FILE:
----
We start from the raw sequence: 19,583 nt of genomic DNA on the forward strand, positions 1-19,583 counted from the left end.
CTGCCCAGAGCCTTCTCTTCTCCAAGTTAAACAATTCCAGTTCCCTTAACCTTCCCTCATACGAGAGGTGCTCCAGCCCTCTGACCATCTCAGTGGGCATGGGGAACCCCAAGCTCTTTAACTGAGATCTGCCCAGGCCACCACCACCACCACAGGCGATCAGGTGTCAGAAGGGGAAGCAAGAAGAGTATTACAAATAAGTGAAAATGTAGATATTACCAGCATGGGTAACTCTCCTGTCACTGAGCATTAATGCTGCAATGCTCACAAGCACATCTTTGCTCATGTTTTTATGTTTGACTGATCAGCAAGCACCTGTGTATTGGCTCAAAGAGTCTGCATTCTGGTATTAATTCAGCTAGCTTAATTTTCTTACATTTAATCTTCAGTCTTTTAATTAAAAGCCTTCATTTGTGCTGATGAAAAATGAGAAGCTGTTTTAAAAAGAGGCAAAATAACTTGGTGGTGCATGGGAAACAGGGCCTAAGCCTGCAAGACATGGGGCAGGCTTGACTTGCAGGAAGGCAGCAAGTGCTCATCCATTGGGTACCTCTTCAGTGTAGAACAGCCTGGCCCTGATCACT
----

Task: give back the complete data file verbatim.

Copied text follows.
We start from the raw sequence: 19,583 nt of genomic DNA on the forward strand, positions 1-19,583 counted from the left end.
CTGCCCAGAGCCTTCTCTTCTCCAAGTTAAACAATTCCAGTTCCCTTAACCTTCCCTCATACGAGAGGTGCTCCAGCCCTCTGACCATCTCAGTGGGCATGGGGAACCCCAAGCTCTTTAACTGAGATCTGCCCAGGCCACCACCACCACCACAGGCGATCAGGTGTCAGAAGGGGAAGCAAGAAGAGTATTACAAATAAGTGAAAATGTAGATATTACCAGCATGGGTAACTCTCCTGTCACTGAGCATTAATGCTGCAATGCTCACAAGCACATCTTTGCTCATGTTTTTATGTTTGACTGATCAGCAAGCACCTGTGTATTGGCTCAAAGAGTCTGCATTCTGGTATTAATTCAGCTAGCTTAATTTTCTTACATTTAATCTTCAGTCTTTTAATTAAAAGCCTTCATTTGTGCTGATGAAAAATGAGAAGCTGTTTTAAAAAGAGGCAAAATAACTTGGTGGTGCATGGGAAACAGGGCCTAAGCCTGCAAGACATGGGGCAGGCTTGACTTGCAGGAAGGCAGCAAGTGCTCATCCATTGGGTACCTCTTCAGTGTAGAACAGCCTGGCCCTGATCACT